What happened with Obama’s natural resonance, as he promised in his Al Arabiya interview, with Muslim countries such as Pakistan and Egypt? Now reset is also over with Russia. The pressure is heating up with Iran, which not long ago we dared not slight when a million were on the streets trying to topple the regime.

Finally, there is furor rising against Syria. All this schizophrenic heat is also reminiscent of Jimmy Carter circa 1979-80. After three years of proclamations about having no inordinate fear of communism, of loudly elevating human rights in sanctimonious fashion as the adjudicator of foreign policy, of lecturing allies and reaching out to enemies, of blasting Kissinger realpolitik, the charade ended with the Soviet invasion of Afghanistan, the communist expansion in Central America, the end of the Shah and the seizure of power by Khomeini, the hostage taking in Teheran and rise of radical Islam, general chaos abroad as China invaded Vietnam, and so on.

Carter, then, got angry that lesser folks had betrayed his trust, and suddenly we had defense increases, a new angry Carter Doctrine, and saber-rattling talk. That is natural, as we see too with Obama: those abroad did not appreciate his godhead, and now he too is furious that enemies are, well, even more enemies, and friends are less friendly. If they cannot see that he is not Bush, well then screw them.

As the Curtain Falls

What are we left with in the end? Empty soaring rhetoric of the day, as the president without an identity desperately searches for one about every three months. In the old days the masks were a Bill Ayers for revolutionary fervor, or a Rev. Wright for black fides. Now they are dead presidents.

Where does this lead? Nowhere. Obama’s TR persona is based on an untruth. The “rich” are not ruining his economy; indeed they pay an inordinate percentage of the income tax burden, and give us everything from iPhones to fracking. All their net worth, if confiscated, is not enough to match the trillions Obama himself has run up. For every extra $20,000 Jerry Brown can squeeze out in taxes from an about-to-leave California employer, three more deserving are waiting to gobble that up in all sorts of entitlements as their “fair share.”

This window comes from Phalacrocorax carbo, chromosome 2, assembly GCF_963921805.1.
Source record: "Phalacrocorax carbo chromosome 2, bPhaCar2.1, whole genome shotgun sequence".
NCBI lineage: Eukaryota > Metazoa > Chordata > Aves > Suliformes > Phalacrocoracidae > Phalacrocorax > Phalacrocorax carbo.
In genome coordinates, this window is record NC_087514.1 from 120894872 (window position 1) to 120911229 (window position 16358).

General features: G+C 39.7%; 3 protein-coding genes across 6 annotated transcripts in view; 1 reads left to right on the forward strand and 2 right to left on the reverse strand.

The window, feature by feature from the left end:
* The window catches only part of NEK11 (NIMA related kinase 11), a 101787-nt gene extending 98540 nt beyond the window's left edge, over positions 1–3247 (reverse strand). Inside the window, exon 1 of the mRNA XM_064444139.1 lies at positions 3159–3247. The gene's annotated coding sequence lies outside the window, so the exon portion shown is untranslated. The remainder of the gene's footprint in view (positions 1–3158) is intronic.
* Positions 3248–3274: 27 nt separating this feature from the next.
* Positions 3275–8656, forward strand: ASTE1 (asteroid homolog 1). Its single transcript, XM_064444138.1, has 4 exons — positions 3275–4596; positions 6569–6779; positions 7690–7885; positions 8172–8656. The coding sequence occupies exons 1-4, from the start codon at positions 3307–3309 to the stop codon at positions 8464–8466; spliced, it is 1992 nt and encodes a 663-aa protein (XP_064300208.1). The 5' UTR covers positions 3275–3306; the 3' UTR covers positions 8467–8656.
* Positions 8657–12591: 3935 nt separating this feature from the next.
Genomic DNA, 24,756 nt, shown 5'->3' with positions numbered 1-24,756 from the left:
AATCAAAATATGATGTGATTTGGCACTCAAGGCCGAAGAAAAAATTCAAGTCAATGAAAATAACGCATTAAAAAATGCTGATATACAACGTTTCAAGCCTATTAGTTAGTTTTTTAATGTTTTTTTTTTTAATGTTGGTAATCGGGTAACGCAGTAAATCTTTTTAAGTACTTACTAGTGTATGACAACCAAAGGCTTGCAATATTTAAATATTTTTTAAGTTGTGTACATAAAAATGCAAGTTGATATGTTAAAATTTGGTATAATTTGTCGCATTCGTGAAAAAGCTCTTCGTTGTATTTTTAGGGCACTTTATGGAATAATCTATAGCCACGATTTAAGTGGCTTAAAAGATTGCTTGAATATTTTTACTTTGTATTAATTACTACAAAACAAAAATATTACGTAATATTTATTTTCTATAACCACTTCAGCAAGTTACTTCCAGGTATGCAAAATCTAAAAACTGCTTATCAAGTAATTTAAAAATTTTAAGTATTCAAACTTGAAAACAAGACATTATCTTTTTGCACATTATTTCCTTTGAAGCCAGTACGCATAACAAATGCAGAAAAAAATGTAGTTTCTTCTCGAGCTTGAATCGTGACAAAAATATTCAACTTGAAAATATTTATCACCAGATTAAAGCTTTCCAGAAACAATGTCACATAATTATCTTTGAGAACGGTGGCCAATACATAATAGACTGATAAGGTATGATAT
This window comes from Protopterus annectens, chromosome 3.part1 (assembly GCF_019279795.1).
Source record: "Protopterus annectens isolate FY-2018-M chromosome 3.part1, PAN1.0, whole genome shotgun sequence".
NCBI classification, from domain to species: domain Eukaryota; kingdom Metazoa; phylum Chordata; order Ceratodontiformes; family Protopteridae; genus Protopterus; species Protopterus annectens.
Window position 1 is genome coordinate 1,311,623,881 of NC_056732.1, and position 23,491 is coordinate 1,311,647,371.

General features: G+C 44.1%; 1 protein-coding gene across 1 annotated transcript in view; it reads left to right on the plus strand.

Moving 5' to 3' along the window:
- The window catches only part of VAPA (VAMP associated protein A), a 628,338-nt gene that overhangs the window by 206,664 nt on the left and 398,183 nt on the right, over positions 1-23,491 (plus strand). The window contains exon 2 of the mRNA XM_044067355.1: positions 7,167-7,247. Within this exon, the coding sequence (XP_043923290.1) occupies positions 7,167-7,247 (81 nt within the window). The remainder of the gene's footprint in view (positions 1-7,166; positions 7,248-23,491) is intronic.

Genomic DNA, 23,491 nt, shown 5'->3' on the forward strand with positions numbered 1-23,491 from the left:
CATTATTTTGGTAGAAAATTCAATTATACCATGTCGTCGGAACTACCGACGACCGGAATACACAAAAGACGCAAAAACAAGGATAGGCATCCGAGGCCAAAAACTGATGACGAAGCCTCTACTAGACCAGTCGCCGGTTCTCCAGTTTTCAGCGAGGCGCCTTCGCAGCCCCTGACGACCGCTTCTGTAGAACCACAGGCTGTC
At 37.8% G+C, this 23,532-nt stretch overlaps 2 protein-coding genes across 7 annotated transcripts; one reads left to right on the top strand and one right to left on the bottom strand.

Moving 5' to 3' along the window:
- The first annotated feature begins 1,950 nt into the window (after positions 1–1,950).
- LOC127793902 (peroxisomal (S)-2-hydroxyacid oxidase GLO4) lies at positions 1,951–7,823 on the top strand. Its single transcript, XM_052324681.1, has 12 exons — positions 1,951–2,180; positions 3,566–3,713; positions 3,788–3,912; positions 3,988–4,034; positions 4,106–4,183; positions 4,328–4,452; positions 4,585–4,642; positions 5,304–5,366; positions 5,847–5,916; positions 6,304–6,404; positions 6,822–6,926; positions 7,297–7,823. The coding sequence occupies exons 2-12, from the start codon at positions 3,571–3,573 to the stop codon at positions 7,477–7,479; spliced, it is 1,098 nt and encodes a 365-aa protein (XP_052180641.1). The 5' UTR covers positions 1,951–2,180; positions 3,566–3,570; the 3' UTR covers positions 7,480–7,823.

It is true that Wall Street greed in 2008 helped crash the financial markets. But mold to appear needs moisture. And Goldman Sachs and Lehman Brothers were well watered by a corrupt Congress that empowered both Freddie and Fannie. Chris Dodd was the poster boy, taking Wall Street perks and covering them with liberal concern about housing the poor. These Fannie/Freddie troughs, in turn, were fed at by hungry ex-administration insiders and retired gadflies — a Jamie Gorelick, Franklin Raines, Jim Johnson, and, yes, for a bit, Rahm Emanuel and even Newt Gingrich. Even those were not the only guilty. “They” were also “us” — the millions who jumped into a hot real estate market to flip houses and make thousands with little labor in an endless round of musical chairs with the music supposedly never stopping, the chairs never one short. And there were the millions more — with lousy credit ratings, and no history of discipline or thrift. But they “deserved” “home ownership” and so bought a house that neither their income nor savings, such as they were, warranted. They walked away. They were innocent “victims.” And they let others pick up the tab as others “should.”


The next year will be nothing but more teenage petulance. The world has disappointed Barack Obama. Like any adolescent, he will keep reinventing himself, endlessly trying on new presidential masks and blasting “them” who were not so charmed. What else can a man without an identity do, a president who never really was?

Thursday, December 8, 2011